Is your co-founder your best friend? Here’s how to ensure your business and friendship flourish

co-founder best friend

The Commons co-founders Cliff Ho (left) and Tom Ye (right).

Let’s face it, we have all schemed with friends over a few beverages about starting a business together, dreaming about escaping the daily grind to be our own bosses.

However, for those that follow through, it is important to make sure the venture is not only successful financially, but sees the survival of the friendship which came before the business.

Like any business journey, there will no doubt be trials and tribulations, however, this doesn’t mean there can’t be highs either. What’s better than sharing in entrepreneurial triumph with close friends?

So if you have decided to take a leap of faith and start a business with friends, it is imperative to keep a few key things in mind.

Define your roles

Like any business, every employee (and boss) should have a clear and defined job title. Take into consideration each other’s skills, strengths and weaknesses. You might want the status of chief executive officer, but if your dexterity when it comes to leadership is not great, it’s probably best to admit this and take on a role that better suits your natural abilities.

By clearly defining each other’s roles, you’re able to build on your mutual trust the other person is an expert at what they’re doing so you can stick to your lane.

Further to this point, in the beginning each person is going to need to be able to adapt and wear every hat in the business. At some stage, you will all probably need to play the role of receptionist, web designer, marketer, accountant, cleaner and the list goes on.

However, as the business grows and you hire staff, the feeling of hard work paying off is insatiable.

Set your boundaries

From the get-go, it is smart to put some ground rules in place. Having a relationship prior to business means it is going to become inevitably emotional at some point. Try to understand each other’s triggers, and don’t attempt to have serious conversations if you can tell that person is not in the right mind frame.

With any conversation, it is imperative to keep emotional responses out of the equation. As part of your ground rules, include a point about avoiding raising your voice, yelling or walking away.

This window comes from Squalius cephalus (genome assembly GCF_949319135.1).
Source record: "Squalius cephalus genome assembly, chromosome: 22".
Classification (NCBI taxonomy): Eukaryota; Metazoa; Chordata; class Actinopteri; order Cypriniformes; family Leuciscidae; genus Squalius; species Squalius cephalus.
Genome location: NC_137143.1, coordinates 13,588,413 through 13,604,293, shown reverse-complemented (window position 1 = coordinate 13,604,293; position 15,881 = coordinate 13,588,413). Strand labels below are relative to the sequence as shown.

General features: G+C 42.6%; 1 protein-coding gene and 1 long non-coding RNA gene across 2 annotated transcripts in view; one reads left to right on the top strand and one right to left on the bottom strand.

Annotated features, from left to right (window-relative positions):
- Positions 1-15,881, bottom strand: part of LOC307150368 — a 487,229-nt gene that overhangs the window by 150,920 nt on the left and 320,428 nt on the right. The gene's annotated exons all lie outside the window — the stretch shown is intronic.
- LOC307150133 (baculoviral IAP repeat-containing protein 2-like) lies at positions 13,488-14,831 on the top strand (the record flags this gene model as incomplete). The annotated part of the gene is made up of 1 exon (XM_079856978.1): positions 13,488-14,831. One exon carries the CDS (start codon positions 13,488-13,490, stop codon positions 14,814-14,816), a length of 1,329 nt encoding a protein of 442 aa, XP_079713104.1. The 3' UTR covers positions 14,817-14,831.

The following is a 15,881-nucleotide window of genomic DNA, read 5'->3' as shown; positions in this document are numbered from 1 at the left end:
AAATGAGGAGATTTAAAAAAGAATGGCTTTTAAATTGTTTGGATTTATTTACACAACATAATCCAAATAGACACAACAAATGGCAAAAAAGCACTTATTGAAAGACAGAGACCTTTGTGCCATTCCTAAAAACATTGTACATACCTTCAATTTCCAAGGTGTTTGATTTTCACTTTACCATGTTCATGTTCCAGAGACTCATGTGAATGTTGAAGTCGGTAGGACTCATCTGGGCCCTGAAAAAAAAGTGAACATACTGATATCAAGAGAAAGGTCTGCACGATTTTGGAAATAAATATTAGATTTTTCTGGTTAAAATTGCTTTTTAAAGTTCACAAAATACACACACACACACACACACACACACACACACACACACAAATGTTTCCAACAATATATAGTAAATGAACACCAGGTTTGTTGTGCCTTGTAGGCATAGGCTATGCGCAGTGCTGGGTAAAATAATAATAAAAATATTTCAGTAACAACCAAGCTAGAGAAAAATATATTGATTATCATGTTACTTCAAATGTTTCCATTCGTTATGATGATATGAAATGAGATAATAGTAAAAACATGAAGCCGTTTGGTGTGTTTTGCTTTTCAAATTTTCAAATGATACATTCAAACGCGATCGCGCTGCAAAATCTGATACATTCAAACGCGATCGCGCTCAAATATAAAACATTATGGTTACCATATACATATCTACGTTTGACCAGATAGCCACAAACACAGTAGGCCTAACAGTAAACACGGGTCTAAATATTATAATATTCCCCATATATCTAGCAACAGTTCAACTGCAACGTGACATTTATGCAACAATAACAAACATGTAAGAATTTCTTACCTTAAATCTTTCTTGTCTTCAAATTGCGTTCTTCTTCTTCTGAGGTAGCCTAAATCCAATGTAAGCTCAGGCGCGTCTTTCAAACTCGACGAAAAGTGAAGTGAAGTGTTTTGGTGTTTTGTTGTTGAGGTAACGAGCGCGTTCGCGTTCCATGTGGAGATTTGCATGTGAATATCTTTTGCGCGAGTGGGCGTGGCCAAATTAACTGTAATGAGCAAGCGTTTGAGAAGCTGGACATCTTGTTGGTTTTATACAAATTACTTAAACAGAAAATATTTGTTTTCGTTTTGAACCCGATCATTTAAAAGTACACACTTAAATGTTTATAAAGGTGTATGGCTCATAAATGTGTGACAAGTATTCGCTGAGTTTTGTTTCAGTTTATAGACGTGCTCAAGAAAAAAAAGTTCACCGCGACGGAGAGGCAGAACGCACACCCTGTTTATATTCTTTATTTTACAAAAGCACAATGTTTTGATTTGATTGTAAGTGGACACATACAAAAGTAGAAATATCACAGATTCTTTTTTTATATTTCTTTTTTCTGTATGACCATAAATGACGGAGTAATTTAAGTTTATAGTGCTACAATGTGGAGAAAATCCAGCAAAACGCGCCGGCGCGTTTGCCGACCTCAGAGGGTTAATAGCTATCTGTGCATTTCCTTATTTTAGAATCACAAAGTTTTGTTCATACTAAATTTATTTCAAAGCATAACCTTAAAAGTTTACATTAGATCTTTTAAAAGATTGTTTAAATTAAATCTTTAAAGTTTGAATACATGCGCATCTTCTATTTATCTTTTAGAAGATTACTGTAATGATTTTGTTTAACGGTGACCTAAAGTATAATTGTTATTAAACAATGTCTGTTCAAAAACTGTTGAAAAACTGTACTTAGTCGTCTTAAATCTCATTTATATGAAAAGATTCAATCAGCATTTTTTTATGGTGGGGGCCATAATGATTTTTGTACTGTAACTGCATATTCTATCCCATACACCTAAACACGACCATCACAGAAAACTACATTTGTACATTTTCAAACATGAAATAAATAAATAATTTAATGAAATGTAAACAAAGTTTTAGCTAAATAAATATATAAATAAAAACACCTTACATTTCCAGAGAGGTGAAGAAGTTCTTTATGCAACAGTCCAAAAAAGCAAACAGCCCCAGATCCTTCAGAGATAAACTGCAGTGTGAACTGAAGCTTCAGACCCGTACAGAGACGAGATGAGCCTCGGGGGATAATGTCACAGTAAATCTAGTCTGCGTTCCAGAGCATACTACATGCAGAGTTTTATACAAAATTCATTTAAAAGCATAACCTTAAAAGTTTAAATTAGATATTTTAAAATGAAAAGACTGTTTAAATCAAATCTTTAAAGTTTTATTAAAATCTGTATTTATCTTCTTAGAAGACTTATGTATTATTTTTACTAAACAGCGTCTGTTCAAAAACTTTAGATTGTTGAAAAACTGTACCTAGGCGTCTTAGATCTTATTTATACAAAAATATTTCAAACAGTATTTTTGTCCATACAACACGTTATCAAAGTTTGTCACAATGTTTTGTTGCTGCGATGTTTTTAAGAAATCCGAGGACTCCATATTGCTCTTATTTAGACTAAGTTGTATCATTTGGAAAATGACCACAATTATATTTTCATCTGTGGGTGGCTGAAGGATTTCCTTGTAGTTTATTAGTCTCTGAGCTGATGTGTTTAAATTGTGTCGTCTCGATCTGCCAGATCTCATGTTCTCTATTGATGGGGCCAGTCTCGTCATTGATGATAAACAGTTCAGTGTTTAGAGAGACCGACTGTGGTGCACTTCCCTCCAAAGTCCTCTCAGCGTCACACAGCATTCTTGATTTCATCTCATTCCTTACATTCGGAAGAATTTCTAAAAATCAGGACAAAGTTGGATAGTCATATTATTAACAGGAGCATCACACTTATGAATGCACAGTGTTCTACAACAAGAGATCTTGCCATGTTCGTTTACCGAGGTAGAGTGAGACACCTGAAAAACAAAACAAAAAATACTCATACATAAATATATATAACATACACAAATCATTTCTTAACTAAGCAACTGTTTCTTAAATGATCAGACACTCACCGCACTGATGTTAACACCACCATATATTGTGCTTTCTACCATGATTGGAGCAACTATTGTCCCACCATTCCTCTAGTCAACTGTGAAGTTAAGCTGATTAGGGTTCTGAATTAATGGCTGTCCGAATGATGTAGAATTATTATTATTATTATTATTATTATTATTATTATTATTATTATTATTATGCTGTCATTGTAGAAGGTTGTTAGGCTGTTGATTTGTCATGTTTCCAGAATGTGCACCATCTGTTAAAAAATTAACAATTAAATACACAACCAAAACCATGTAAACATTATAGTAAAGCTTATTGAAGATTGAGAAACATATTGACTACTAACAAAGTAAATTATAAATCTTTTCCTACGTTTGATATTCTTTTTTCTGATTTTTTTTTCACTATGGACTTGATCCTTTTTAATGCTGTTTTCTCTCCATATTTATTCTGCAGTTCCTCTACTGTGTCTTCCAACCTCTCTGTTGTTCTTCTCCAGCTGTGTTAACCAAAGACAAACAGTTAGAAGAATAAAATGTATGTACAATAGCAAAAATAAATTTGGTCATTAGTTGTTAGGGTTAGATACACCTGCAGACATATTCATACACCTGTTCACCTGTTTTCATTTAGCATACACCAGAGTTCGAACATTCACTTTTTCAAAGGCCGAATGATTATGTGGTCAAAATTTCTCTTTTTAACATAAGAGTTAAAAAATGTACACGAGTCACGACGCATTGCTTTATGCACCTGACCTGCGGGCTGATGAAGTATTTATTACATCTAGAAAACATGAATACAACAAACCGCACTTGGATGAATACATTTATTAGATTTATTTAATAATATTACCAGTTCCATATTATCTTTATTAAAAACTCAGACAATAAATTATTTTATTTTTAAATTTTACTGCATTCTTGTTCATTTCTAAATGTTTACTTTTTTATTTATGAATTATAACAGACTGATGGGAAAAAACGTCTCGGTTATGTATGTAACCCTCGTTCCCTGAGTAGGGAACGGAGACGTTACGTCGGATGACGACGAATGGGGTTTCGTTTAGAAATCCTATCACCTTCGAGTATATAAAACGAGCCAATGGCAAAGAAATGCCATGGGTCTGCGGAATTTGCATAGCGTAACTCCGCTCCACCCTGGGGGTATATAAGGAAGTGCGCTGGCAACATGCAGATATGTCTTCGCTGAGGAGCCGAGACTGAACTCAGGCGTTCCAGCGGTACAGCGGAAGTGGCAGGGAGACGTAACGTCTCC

Also, remember respect as a key rule. Appreciate each other’s opinions and ideas, don’t shut each other down, and try not to give attitude.

Most importantly, don’t bring your personal lives into business. No personal insults should ever be used and don’t relate any personal situations back to the work at hand. No ‘normal’ colleague would do that, so you shouldn’t either.

Boundaries also include setting up an expectation of each other, and working together to understand the values and goals you want from the business. By having this type of document in place, you can keep one another accountable in a professional manner.

Keep up communication

While it can occasionally be difficult to avoid some level of conflict, the best way to prevent tension is by ensuring open communication. Referring back to the rules above, if communication is lacking that is when it is likely issues will arise.

Just because you’re friends, that doesn’t mean you don’t need to keep up dialogue. If anything, you need to talk more. Never stay silent, if you are concerned about something, have a great idea or a general concern, just speak up. Stewing and mulling over situations is likely to cause issues — more than being honest will.

When you do have these hard conversations, it is also important to remember not to take things personally. It’s just business and not about you as a human being. Sometimes you will do things wrong, or your ideas may not be viable, that’s just the way it goes.

Maintain your friendship

This is probably the most important thing to consider: you were friends before you were business partners.

However, when you’re considering starting a business together, reflect on whether you both have the same work ethic, as well as an overarching set of morals and values. Undoubtedly, this is the key to a friendship surviving the throes of business. Everyone wants to know they’re undertaking an equal workload and that they operate in business and everyday life with the same beliefs.

While in principle, owning a business with friends may seem like a great idea, it is important to ensure that you have all your ducks in row, and know that there will be tough times to weather together. With all this in mind, there is no reason why you can’t have an amazing experience and an incredibly successful business.

NOW READ: Setting your business apart: The Commons co-founder Cliff Ho on how to stand out in a crowded market

NOW READ: How 50-year-old founder Megan Avard launched her contract management startup, despite being told she “needed” a male co-founder


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3 years ago

& if one partner gets married, other partner has the right to buy the business.

Sibling told me this over 50 years ago.

Wish I’d listened.

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